So, you’ve heard about brand books but are still unsure where to begin creating yours? Or maybe you’re wondering whether it’s worth having one at all and whether it can truly bring value to your company?
We’ll cover all the essential components of a successful brand manual and discuss how to create and design your brand book, including features such as the color palette and logo and communicational and informational elements centered around the brand identity and voice.
To give you the best illustration of how these should be executed, we’ve incorporated the most notable examples from giant global companies and smaller-scale brands that have done their best.
Table of contents
- What is a brand book?
- Does your brand need a brand book?
- How to create your brand book?
- Handy tips on creating a brand book
- Using your brand book
- Brand book inspiration
What is a brand book?
Put simply, a brand book (or brand guide) outlines your brand’s mission, image, and core values. Above all else, it is the brand’s very identity, a DNA blueprint with layers upon layers of details, from the more general – such as brand purpose – to the more intricate nuances, such as specifics regarding the color scheme and fonts. Combined with all of these elements, a comprehensive brand manual is born, providing staff and customers with a clear vision of the company and its product. Every big-name brand has a brand book, from Apple to Google to Coca-Cola, but even smaller-scale brands benefit from having one.
As a rule of thumb, a successful brand book should have the following:
- Brand name
- Outline of the brand story, ethos, and purpose/mission
- Brand logo, its variations
- Color scheme
- Fonts, sizes, and style variations
- Images that reflect the brand and give examples as to what images can be used in the marketing strategy of the brand
- Brand language and communication style (formal or informal, appealing to the audience’s emotions, or cool and withdrawn).
Does your brand need a brand book?
Absolutely! No matter how big or small your company is, a brand book will help keep things structured for colleagues and portray the most complete and personal image of the brand to the client.
The brand book keeps things clear for designers, whether they’ve just joined the company or have worked there for years, and allows them to refer to the nitty-gritty of the fonts, colors, and logos when designing the website or creating any extra style elements.
Furthermore, It helps the marketing team understand what language needs to be used, when, and how, as well as the story the brand needs to tell.
Finally, it connects with the customer, creating the most detailed and coherent image of the brand, reminding them that it is a living, dynamic, developing entity with its own personality and voice.
“If people believe they share values with a company, they will stay loyal to the brand”Howard Schultz, the CEO of Starbucks
Your brand book is the best way to reach out to customers and show them that they do, in fact, hold the same values and principles. It is also a way to establish a common visual and verbal language for everyone who comes into contact with your brand.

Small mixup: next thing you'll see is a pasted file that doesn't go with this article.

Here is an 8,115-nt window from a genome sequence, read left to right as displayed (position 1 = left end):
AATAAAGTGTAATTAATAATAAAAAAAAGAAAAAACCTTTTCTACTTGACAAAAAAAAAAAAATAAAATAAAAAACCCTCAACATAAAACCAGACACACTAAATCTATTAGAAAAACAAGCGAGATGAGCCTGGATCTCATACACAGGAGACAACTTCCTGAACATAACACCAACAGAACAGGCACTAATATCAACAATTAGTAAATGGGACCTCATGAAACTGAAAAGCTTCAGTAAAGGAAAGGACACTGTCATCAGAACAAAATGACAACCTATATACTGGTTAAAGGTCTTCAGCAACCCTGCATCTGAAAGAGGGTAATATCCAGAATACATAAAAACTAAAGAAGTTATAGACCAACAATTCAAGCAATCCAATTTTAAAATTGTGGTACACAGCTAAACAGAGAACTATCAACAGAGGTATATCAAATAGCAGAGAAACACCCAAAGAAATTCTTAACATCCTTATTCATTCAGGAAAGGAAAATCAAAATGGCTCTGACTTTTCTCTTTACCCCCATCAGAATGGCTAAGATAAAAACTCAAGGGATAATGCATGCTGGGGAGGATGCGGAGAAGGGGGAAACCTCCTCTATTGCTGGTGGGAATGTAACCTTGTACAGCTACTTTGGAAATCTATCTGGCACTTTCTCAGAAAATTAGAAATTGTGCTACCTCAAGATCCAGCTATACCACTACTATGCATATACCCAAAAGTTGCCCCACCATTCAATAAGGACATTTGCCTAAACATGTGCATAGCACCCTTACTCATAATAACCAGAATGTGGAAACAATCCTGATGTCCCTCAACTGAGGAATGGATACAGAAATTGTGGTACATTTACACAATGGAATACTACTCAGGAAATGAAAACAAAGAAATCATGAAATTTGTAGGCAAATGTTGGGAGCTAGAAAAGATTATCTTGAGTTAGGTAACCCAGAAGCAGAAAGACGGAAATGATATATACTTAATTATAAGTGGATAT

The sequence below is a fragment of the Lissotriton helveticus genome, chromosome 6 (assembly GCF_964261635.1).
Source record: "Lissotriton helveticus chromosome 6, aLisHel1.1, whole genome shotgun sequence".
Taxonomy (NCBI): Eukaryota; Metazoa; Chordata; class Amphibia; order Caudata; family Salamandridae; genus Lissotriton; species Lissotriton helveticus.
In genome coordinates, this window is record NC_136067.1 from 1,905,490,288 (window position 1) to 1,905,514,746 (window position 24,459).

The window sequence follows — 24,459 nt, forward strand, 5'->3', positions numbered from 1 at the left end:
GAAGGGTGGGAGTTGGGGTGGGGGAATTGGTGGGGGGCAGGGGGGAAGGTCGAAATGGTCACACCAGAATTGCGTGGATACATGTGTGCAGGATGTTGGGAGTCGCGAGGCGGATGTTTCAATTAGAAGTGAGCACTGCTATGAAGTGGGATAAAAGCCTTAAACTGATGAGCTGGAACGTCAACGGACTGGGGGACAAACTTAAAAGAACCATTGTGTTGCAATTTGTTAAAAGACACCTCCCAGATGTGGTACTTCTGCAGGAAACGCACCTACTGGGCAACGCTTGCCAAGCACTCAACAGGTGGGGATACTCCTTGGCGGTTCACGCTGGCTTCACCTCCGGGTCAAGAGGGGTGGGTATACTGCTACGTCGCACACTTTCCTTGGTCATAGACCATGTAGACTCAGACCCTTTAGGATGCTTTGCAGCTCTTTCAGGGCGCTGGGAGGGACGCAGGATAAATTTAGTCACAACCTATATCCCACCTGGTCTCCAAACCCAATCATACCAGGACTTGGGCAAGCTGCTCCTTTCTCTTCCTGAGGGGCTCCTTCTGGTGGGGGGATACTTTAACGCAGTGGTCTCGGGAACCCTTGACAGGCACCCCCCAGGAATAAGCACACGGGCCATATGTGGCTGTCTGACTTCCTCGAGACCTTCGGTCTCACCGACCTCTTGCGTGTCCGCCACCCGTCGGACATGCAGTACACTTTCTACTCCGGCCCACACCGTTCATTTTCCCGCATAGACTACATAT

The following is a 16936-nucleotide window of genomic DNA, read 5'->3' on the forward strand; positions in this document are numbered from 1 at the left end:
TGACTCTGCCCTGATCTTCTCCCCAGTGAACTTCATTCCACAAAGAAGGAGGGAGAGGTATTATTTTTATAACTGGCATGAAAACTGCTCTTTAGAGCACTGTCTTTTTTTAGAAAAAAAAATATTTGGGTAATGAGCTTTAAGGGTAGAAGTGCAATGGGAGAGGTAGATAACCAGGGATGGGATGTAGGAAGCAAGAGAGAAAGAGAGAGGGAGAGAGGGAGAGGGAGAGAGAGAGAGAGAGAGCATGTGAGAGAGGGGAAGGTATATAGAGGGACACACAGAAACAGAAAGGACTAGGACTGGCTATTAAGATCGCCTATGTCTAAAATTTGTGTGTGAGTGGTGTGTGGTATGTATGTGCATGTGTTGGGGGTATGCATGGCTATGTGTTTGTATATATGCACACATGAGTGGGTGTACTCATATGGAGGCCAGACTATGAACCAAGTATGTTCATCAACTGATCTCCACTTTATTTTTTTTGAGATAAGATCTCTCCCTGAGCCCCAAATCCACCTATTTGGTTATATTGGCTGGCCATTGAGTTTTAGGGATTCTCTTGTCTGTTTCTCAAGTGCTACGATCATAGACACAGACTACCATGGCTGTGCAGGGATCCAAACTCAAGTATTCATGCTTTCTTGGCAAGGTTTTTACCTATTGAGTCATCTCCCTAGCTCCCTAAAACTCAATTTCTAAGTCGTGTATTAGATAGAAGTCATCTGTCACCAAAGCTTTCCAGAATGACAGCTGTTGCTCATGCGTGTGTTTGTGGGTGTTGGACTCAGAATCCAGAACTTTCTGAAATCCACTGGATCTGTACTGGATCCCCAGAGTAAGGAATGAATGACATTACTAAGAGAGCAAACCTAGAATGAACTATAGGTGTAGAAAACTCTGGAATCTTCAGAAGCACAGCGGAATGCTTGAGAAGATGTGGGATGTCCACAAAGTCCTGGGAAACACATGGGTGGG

In their 2017 brand guidelines, Unicef highlights that their brand book is an essential tool, an inextricable component of all communication.
How to create your brand book
The brand guidelines can be divided into two basic branches: the style and design technicalities, which can also be understood as the visual and textual languages of the brand.
Designing your brand
The design aspects concern how the brand will visually communicate with its audience. Whatever you do, when working with visuals, always make sure you target your audience in each and every aspect of the design process, from colors to fonts to images that they’ll find appealing.
Your color palette is the shades and color combinations your company will use to shape the entire visual aspect of the brand. This color scheme will then govern all branches of the brand’s design, including the logo, icons, all of the visual marketing materials, and, of course, the company website.
When selecting your colors, the key to success is keeping it simple: choose up to 5 colors, although 3 are ideal – these should be a base, an accent, and a neutral.
The main color (base) will be the most predominant color of your brand, with the accent being a (complimentary) shade that is used with the base to create extra visual interest, and the neutral will be used for backgrounds. You can use the following 4 approaches when picking colors:
- Monochromatic shades: One color and some other slight variations in the shade of this same color.
- Complementary colors: Colors directly opposite each other in the color wheel create a vibrant effect through contrast, like red and green or yellow and purple.
- Triad: Colors that form a triangle in the color wheel also create contrast and visual interest.
- Analogous: Colors that are close to each other in the color wheel, such as yellow, orange, and red.
When deciding which colors you want your brand to be associated with, consider color theory and the psychological effects that certain colors have. Have a look at the following brands and the colors they’ve chosen to use:
Once you’ve picked the colors, list their HEX, RGB, or Pantone codes in the brand manual so that designers know the exact shades of the colors selected and so that there are never any off-putting inconsistencies in the branding or design: Skype’s classic light blue is a recognizable color wherever it may be used, and any tinges that are even slightly off, such as a deeper blue, will simply seem unnatural.